ILLINOIS APPELLATE COURT FIRST DISTRICT (1ST DIVISION)
JUNE 16, 1975.
EDWARD E. SZKIRPAN, PLAINTIFF-APPELLANT,
THE BOARD OF EDUCATION OF THE CITY OF CHICAGO, DEFENDANT-APPELLEE.
APPEAL from the Circuit Court of Cook County; the Hon. EDWARD
F. HEALY, Judge, presiding.
MR. JUSTICE EGAN DELIVERED THE OPINION OF THE COURT:
The plaintiff, Edward Szkirpan, filed a petition in the circuit court of Cook County under the Administrative Review Act (Ill. Rev. Stat. 1971, ch. 110, par. 264 et seq.) to review the decision of the Board of Education of the City of Chicago dismissing him as a teacher. The circuit court affirmed the Board's decision.
The plaintiff was employed as a teacher of mathematics at Bowen High School from March, 1969, until October 15, 1971, at which time he was suspended. Before being transferred to Bowen High School, he taught at Hyde Park High School for approximately eight years. The general superintendent of schools charged that the plaintiff, while teaching at Bowen, failed and refused to sign his name to the official daily time sheets, student records such as course books, reports of student attendance and failure notices and record sheets of student's marks, although he was repeatedly requested to do so; that on October 14, 1971, during a classroom visit by the school principal and the District Superintendent, who was observing the plaintiff's teaching as a follow-up on a previously issued E-1 efficiency rating notice, the plaintiff ordered the District Superintendent out of the classroom, advanced toward him in a threatening manner, ridiculed him and made certain accusations toward him; and that, as a result, the plaintiff was arrested by the security police and removed from the school.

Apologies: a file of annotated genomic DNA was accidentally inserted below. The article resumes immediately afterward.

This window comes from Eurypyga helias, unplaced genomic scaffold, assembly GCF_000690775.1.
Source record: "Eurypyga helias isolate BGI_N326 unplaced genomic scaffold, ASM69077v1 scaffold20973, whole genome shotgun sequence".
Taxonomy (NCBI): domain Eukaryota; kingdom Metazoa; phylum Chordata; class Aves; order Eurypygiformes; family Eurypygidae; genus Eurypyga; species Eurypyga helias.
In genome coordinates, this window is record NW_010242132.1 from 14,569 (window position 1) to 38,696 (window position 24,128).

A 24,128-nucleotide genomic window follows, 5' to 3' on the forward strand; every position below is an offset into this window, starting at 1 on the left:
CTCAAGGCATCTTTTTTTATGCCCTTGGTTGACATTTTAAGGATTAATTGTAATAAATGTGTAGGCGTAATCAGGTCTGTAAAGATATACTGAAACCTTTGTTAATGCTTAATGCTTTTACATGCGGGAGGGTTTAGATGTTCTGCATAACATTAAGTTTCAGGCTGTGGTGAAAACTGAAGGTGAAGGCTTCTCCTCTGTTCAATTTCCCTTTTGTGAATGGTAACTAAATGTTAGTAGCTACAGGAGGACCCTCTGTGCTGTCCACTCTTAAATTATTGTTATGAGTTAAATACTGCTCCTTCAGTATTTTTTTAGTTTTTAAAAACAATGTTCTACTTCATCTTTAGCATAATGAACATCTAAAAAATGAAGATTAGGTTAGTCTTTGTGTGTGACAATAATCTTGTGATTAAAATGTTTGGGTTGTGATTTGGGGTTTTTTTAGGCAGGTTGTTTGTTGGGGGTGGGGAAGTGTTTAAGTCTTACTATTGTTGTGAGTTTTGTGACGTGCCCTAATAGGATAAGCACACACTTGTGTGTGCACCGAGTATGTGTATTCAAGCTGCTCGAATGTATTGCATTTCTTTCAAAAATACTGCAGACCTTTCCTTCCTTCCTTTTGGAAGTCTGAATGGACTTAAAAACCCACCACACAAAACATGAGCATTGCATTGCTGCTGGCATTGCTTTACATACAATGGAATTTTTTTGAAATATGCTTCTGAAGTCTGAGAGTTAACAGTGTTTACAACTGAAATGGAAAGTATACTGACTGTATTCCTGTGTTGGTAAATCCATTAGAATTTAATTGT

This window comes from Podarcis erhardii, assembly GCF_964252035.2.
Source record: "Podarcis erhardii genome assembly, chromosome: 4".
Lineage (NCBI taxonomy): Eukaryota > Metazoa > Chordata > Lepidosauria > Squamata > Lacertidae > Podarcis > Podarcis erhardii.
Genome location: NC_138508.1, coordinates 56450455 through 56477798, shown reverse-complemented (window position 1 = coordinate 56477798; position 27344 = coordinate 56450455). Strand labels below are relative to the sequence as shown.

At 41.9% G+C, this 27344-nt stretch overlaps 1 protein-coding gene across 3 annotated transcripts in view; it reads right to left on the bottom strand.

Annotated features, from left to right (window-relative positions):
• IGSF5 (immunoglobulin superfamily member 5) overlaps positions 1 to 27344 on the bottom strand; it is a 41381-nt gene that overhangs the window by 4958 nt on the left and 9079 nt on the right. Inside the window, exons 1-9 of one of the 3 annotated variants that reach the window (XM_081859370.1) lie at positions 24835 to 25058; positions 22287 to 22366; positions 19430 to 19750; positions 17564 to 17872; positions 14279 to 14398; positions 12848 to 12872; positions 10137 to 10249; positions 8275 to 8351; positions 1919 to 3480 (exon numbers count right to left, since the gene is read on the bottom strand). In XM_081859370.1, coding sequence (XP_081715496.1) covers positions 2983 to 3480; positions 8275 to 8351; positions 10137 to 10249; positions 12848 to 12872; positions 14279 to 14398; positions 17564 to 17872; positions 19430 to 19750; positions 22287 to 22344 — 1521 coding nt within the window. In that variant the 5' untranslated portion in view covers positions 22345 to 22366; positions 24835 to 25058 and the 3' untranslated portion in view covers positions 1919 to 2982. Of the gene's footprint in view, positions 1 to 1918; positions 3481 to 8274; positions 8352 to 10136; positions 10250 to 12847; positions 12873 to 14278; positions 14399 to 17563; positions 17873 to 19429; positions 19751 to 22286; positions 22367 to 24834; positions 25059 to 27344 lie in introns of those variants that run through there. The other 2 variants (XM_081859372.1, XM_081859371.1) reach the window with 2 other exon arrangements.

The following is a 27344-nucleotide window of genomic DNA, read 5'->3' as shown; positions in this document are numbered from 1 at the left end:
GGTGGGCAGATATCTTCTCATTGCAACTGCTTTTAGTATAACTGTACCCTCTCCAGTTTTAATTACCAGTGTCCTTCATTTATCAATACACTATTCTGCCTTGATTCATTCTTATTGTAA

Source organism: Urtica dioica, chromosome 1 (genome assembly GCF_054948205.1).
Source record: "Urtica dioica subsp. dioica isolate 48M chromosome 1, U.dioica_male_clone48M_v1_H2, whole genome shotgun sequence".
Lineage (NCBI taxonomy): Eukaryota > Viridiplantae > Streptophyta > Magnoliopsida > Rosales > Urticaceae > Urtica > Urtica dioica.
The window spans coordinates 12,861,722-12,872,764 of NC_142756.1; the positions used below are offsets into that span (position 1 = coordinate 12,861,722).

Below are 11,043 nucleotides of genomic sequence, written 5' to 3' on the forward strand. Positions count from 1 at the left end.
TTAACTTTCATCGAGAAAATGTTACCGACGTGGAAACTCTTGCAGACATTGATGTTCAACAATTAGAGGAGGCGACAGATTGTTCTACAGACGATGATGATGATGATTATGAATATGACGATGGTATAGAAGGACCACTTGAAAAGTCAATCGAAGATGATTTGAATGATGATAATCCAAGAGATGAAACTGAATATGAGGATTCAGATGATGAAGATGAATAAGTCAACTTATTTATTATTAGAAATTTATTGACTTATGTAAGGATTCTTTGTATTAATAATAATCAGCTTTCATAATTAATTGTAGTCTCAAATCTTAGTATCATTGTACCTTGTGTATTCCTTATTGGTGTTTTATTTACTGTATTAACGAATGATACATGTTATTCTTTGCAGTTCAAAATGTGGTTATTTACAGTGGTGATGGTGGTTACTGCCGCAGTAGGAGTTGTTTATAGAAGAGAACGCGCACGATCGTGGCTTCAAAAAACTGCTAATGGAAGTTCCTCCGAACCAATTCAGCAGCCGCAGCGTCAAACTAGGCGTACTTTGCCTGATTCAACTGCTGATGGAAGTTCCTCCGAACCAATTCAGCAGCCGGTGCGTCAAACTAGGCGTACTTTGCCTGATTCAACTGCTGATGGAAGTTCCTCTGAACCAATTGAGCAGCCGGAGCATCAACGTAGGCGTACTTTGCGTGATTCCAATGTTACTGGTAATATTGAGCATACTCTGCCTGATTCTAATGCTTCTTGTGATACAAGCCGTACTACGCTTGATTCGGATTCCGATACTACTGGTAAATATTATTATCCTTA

The plaintiff contends that the Board of Education did not have jurisdiction to order his dismissal because the Board failed to act within the time allowed by statute (Ill. Rev. Stat. 1971, ch. 122, par. 34-85), which provides in part:
"The hearing shall be held and the decision rendered within 80 days from the date of service of the notice; provided however, that continuances of said hearing granted at the request of the teacher or principal shall not be included in computing this 80 day period."
The statutory period began to run on October 27, 1971, when the defendant received notice of the charges, and the case was continued to November 27 on the motion of the Trial Committee, which consisted of three members of the Board of Education. On November 17, however, the plaintiff requested a continuance until after January 5, 1972. Ostensibly, that request was made because criminal charges were pending against the plaintiff. On March 16 one of the attorneys for the plaintiff informed the Board that the criminal aspects of the case had been disposed of and asked that a hearing be set for April 3 or April 10 and that blank subpoenas be issued. The case was set for April 12. On April 12 the plaintiff's attorney asked for a continuance to the first week in May or after June 6 because the attorney was scheduled for surgery. The record reflects no activity by either side until October 13, 1972, when the attorney for the Board sent a letter to the plaintiff's attorney setting the case for November 1. The letter noted that the plaintiff's attorney had informed the Board that he could not go to trial in the month of October. On November 1, the hearing began and on November 3, which was a Friday, the plaintiff's attorney told the Trial Committee that he was going to Washington, D.C., the following week, and the hearing was continued by agreement of the parties until November 13, at which time the hearing was concluded and the matter taken under advisement. The Trial Committee convened on January 22; the plaintiff was not present but his attorney was; and the Committee Chairwoman recommended that the matter be continued until February 14 because of the absence of the plaintiff. On February 14 the plaintiff and his attorney were present, and the Board made its decision removing the plaintiff as a teacher.